Emerging economic superpowers China and India may compete here. What should be the US role?
Every day, one-quarter of world oil production flows from the Persian Gulf into the Indian Ocean toward makers of computers, sneakers, and more. Finished goods make their way back to world markets by the same body of water – the key reason that Somali piracy is a top concern. But lost in that focus on trade is a bigger issue: the strategic realities that will reshape the balance of power in the Indian Ocean in this century.
China and India, the world's two most populous nations as well as economic rivals with a tetchy relationship, are expanding their navies as their economies grow. Though the United States has ruled the Indian Ocean since World War II, US ships will have to negotiate more crowded waters as the emerging economic superpowers jostle for influence.
Are China's military interests in the Indian Ocean a threat to the US?
US Air Force Lt. Col. Christopher Pehrson called China's military strategy in the area the "String of Pearls," defining it as a "manifestation of China's rising geopolitical influence through efforts to increase access to ports and airfields, develop special diplomatic relationships, and modernize military forces."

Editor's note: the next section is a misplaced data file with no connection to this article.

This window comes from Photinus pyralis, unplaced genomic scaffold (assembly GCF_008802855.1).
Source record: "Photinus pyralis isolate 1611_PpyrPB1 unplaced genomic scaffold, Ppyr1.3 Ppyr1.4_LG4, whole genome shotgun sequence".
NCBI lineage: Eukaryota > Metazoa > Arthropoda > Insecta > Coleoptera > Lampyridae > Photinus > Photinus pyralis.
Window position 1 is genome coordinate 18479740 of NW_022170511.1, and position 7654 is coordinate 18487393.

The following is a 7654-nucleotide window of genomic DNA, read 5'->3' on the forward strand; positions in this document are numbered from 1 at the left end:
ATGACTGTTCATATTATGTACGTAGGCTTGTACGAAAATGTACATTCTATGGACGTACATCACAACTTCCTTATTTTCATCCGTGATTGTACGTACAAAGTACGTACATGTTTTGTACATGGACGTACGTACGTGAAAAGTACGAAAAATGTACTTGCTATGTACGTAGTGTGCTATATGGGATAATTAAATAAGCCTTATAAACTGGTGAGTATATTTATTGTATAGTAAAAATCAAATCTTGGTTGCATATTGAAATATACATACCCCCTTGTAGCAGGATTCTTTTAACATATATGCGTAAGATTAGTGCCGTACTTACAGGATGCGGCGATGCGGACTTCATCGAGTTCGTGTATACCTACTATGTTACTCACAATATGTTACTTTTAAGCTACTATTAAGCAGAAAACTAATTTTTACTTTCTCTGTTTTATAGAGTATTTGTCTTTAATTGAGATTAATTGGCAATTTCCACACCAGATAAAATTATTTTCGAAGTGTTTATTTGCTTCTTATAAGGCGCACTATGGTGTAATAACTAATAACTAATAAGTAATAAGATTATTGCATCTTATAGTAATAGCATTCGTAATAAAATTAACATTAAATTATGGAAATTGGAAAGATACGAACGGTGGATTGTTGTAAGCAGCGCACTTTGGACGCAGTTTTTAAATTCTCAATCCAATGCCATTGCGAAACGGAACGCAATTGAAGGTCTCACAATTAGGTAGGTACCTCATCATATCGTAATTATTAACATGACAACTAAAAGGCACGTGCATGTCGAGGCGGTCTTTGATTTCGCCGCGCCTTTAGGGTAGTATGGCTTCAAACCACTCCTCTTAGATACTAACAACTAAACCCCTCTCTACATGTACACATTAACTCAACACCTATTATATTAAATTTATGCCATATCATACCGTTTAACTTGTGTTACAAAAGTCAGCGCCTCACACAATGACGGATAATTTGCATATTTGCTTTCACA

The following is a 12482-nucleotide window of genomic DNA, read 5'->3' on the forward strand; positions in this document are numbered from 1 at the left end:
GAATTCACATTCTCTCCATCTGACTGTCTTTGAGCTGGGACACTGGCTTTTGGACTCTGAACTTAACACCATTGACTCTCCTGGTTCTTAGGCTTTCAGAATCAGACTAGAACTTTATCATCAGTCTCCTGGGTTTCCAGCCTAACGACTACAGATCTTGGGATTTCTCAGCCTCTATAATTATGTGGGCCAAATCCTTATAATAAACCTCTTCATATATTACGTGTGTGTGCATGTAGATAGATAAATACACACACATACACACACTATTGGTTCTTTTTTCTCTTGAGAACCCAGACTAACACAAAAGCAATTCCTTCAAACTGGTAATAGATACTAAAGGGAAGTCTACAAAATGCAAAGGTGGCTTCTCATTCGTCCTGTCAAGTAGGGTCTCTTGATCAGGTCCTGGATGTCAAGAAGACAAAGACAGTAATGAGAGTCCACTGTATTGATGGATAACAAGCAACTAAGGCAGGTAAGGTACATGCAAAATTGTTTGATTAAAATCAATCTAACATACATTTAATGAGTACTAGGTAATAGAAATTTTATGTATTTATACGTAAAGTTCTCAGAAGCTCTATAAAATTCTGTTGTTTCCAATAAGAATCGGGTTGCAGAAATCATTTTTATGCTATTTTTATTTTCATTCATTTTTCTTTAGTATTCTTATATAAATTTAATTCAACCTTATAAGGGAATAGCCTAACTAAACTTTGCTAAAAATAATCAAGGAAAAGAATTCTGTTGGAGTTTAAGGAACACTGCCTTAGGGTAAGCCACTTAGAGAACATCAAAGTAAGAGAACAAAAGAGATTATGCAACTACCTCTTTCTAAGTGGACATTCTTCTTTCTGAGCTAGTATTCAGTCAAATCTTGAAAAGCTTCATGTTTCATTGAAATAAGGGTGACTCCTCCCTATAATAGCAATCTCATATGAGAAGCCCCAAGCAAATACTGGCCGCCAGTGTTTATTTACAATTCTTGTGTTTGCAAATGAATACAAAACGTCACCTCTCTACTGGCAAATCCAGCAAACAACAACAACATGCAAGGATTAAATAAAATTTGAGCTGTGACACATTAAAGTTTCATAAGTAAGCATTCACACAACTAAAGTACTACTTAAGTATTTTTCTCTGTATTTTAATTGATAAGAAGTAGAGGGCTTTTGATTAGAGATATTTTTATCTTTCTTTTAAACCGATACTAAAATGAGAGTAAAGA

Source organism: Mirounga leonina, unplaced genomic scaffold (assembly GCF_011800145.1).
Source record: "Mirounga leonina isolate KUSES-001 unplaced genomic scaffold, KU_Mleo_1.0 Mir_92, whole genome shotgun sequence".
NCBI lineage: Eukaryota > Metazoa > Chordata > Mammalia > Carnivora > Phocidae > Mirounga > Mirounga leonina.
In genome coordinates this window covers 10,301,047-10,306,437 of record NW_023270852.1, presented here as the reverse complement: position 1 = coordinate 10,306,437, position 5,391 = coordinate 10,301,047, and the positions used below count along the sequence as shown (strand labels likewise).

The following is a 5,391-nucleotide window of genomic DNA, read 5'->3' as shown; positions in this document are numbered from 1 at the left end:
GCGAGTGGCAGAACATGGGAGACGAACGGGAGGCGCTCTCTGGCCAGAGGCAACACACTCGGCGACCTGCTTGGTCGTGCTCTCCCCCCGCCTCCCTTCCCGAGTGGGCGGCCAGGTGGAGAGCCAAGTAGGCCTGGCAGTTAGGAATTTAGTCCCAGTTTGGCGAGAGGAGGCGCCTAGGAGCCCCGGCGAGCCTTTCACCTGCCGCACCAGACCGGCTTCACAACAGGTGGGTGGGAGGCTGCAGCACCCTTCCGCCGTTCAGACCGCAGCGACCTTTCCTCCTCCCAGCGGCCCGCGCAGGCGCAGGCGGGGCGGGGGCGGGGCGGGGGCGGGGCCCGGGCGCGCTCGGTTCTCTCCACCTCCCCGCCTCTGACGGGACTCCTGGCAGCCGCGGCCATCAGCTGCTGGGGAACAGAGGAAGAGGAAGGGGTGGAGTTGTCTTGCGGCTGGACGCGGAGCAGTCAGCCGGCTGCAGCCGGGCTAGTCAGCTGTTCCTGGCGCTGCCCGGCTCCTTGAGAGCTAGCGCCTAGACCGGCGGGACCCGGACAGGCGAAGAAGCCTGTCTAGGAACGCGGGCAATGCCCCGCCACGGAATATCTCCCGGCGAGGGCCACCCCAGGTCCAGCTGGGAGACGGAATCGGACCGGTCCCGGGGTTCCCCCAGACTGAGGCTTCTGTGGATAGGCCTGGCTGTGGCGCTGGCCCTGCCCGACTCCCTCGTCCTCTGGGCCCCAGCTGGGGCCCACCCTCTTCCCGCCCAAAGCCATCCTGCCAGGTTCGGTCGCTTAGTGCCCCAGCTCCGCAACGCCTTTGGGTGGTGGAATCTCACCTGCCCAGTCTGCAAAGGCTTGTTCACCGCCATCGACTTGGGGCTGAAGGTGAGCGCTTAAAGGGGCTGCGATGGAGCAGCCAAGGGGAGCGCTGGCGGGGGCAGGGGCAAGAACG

He wrote in 2006 that "a question posed by the 'String of Pearls' is the uncertainty of whether China's growing influence is in accordance with Beijing's stated policy of 'peaceful development,' or if China one day will make a bid for regional primacy."
That question is being weighed by strategic thinkers in the US and elsewhere. In 2008, China boosted defense spending to $60 billion – nearly 20 percent.
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